We investigate the empirical relationship between child mortality and fertility across 46 low and middle income countries. Specifically, we model the effect of mortality expectations and interdependent fertility preferences on fertility. The direct marginal effect of mortality expectations on fertility is larger than zero but less than unity. This implies that a decrease in mortality rates leads to a decrease in children born but to an increase in the number of surviving children and hence the rate of population growth. Taking into account interdependent fertility preferences, whereby an individual's fertility choice affects the fertility decisions of others, the marginal effect of mortality expectations on fertility becomes one. Hence, if we allow for both mortality expectations and the amplifying effect of interdependent fertility preferences, a decrease in child mortality has no net effect on the rate of population growth.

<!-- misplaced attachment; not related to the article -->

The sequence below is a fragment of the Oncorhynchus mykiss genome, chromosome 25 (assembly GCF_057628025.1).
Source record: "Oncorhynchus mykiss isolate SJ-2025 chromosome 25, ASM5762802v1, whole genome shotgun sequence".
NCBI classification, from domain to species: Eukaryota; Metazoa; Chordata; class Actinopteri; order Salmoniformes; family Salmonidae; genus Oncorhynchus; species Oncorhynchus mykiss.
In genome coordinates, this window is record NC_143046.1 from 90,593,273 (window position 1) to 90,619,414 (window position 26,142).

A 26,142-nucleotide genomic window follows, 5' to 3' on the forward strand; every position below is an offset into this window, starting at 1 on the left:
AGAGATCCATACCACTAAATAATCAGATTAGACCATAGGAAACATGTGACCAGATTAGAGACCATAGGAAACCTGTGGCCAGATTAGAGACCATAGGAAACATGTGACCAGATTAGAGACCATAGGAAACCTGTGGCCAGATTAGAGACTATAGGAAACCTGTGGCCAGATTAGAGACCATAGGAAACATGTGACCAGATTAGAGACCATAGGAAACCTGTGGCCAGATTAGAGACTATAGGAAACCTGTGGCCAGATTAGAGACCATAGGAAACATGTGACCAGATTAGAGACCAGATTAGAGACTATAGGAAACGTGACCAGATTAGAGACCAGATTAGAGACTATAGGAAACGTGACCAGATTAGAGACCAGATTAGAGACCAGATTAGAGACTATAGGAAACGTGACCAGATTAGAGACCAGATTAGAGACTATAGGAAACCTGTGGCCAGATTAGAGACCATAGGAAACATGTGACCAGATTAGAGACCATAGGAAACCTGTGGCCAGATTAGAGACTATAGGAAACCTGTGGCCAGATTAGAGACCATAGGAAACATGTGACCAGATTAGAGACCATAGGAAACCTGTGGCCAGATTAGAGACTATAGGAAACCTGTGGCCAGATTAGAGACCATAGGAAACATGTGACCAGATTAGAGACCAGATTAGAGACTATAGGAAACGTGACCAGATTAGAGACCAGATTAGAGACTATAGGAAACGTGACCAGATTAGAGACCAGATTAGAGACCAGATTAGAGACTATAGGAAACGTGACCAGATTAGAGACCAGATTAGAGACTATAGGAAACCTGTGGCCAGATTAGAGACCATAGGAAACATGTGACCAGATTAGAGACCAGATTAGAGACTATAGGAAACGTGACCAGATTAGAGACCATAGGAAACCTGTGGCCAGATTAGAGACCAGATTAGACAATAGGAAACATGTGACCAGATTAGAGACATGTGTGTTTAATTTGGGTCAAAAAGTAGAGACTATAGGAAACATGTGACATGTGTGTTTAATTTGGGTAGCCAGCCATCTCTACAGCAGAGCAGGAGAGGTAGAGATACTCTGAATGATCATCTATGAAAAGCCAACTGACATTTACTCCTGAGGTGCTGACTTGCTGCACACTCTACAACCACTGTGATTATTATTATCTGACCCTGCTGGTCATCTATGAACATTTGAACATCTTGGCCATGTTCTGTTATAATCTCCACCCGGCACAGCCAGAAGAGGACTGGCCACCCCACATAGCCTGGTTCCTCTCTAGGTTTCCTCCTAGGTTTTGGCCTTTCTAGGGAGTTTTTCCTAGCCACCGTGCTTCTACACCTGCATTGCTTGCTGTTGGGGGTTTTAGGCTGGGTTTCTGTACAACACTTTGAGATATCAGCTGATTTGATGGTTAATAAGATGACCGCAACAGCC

Available at: http://works.bepress.com/sebastian_linnemayr/11/